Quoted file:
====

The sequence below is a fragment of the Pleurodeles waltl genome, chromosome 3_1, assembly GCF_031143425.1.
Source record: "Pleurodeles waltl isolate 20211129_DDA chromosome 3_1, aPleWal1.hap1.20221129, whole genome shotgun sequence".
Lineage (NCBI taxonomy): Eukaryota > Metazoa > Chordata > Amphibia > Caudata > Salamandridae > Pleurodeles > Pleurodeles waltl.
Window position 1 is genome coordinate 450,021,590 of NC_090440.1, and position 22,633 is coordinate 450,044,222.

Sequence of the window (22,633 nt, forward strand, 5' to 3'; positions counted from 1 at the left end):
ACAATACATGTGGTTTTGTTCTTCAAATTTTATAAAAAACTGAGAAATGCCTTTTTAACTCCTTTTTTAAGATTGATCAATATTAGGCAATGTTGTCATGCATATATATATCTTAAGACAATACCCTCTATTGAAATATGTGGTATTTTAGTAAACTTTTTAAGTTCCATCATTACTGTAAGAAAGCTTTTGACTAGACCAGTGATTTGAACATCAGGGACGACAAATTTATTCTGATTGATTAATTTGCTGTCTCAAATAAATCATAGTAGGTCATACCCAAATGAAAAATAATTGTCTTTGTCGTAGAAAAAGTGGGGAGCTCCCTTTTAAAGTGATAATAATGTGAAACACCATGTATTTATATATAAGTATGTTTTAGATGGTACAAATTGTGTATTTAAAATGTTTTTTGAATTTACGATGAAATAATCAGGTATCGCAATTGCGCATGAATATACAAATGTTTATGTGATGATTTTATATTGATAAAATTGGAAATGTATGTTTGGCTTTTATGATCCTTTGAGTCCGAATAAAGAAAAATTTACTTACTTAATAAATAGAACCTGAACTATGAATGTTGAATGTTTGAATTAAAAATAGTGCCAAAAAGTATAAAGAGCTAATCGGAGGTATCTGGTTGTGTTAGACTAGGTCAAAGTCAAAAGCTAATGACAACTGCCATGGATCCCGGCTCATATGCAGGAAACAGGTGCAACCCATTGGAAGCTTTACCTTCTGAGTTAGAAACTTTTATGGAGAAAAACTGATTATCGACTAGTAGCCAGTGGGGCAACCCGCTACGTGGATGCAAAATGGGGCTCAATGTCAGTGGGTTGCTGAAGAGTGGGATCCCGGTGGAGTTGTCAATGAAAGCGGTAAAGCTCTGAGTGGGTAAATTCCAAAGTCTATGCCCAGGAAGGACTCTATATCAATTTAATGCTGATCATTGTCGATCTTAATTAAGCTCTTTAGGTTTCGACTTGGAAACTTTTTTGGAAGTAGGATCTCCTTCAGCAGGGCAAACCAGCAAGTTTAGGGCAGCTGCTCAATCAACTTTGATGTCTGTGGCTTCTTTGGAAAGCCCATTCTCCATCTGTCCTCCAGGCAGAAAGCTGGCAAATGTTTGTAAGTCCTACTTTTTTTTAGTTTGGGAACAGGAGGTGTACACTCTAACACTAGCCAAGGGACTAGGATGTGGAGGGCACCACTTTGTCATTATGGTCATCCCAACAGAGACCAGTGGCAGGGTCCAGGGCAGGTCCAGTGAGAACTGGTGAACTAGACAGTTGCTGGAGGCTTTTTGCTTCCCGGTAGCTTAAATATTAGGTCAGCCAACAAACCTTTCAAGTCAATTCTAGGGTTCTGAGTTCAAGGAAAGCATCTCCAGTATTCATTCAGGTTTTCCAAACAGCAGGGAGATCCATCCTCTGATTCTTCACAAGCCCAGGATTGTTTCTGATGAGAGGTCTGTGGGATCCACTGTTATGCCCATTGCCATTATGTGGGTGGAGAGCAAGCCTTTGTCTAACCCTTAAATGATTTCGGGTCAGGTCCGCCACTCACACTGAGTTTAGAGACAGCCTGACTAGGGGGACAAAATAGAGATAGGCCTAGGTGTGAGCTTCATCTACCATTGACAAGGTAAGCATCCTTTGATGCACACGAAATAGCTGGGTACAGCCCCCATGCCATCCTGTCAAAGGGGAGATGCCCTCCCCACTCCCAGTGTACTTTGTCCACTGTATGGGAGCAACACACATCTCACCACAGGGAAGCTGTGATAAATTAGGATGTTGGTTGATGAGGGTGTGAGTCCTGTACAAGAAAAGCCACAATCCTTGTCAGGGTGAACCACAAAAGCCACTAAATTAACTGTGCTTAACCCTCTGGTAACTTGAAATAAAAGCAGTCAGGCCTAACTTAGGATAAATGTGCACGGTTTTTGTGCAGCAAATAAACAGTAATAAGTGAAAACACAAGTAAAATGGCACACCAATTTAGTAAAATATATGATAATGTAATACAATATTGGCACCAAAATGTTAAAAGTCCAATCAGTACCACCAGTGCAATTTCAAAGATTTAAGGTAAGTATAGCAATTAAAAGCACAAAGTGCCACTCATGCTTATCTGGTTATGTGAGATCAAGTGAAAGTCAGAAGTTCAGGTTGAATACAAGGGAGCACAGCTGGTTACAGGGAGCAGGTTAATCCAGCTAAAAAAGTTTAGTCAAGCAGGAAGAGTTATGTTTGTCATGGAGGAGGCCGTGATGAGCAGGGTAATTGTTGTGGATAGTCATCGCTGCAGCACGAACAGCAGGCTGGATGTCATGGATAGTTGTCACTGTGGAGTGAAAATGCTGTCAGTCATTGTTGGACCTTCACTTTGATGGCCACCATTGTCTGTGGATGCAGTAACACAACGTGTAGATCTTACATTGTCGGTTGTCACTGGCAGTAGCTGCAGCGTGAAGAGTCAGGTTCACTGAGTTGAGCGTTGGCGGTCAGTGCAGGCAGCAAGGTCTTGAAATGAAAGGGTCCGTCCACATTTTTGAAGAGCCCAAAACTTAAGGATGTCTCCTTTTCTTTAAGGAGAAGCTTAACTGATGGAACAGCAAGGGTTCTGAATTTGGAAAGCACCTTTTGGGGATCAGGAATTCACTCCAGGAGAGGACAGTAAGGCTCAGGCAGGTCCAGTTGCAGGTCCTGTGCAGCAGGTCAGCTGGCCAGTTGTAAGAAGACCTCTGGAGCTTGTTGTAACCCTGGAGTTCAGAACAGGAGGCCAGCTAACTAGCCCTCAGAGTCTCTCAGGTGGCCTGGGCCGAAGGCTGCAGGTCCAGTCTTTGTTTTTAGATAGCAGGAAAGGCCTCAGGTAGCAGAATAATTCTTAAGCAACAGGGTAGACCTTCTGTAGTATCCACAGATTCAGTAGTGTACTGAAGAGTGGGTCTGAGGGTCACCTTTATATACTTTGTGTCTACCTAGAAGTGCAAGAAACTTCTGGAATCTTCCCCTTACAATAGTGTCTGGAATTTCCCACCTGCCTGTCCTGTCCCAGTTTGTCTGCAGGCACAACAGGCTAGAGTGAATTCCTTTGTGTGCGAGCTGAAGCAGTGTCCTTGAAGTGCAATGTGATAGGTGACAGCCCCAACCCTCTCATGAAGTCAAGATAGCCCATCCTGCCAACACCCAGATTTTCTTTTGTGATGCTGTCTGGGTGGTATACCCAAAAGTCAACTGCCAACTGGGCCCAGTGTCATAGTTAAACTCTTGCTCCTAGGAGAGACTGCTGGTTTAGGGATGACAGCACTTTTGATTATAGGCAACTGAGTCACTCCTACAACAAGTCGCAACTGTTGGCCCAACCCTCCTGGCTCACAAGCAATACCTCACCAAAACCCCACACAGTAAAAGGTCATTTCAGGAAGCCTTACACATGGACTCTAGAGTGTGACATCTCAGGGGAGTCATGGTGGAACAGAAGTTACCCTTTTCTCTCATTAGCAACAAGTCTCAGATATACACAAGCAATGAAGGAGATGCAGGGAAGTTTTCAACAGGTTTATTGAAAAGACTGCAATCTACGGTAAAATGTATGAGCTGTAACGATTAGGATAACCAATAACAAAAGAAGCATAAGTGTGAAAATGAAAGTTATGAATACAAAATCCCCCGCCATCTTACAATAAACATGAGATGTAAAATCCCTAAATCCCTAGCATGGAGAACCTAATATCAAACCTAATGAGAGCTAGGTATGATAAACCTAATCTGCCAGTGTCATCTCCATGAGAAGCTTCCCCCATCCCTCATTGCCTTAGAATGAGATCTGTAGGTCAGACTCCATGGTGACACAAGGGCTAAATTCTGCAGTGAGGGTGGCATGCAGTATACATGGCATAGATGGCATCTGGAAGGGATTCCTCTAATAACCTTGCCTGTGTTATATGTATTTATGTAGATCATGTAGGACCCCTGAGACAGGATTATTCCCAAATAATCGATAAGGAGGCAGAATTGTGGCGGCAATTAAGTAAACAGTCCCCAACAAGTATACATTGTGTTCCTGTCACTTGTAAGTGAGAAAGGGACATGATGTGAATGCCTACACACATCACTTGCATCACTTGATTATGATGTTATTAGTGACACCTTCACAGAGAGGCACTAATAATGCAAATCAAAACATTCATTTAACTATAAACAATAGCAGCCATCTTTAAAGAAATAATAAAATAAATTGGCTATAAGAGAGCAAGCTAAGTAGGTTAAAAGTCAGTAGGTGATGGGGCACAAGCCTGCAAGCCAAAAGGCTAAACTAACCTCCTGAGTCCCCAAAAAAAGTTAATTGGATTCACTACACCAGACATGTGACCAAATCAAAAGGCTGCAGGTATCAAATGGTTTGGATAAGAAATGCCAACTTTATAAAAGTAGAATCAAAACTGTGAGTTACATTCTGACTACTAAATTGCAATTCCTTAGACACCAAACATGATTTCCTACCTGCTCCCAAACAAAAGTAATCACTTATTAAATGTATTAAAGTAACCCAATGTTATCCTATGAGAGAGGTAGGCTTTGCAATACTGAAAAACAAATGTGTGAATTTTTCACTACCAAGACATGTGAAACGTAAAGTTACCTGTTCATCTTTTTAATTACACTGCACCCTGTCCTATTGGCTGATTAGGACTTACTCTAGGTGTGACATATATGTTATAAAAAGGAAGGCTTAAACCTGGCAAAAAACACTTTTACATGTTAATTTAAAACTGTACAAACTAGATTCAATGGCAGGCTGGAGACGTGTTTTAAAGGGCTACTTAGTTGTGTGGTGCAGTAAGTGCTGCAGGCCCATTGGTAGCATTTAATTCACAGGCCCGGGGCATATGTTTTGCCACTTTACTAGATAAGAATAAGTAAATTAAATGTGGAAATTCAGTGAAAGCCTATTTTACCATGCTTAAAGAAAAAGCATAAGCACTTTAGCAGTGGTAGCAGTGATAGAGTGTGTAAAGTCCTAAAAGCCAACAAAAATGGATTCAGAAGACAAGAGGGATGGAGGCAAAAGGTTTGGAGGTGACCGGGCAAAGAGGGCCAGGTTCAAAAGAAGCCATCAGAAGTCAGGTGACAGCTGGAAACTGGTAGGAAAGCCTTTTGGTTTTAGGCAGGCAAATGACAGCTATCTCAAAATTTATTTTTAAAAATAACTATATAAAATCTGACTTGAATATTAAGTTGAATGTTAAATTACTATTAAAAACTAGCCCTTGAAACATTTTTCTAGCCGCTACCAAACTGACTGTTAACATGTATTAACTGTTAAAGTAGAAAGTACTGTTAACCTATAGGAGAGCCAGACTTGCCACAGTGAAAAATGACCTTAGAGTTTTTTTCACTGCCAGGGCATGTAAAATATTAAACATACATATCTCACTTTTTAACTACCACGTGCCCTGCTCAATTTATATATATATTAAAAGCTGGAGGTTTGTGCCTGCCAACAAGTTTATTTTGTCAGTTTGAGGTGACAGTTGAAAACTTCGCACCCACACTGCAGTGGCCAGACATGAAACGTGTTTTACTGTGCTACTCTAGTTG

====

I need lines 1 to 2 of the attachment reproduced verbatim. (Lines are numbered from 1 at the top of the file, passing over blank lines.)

The sequence below is a fragment of the Pleurodeles waltl genome, chromosome 3_1, assembly GCF_031143425.1.
Source record: "Pleurodeles waltl isolate 20211129_DDA chromosome 3_1, aPleWal1.hap1.20221129, whole genome shotgun sequence".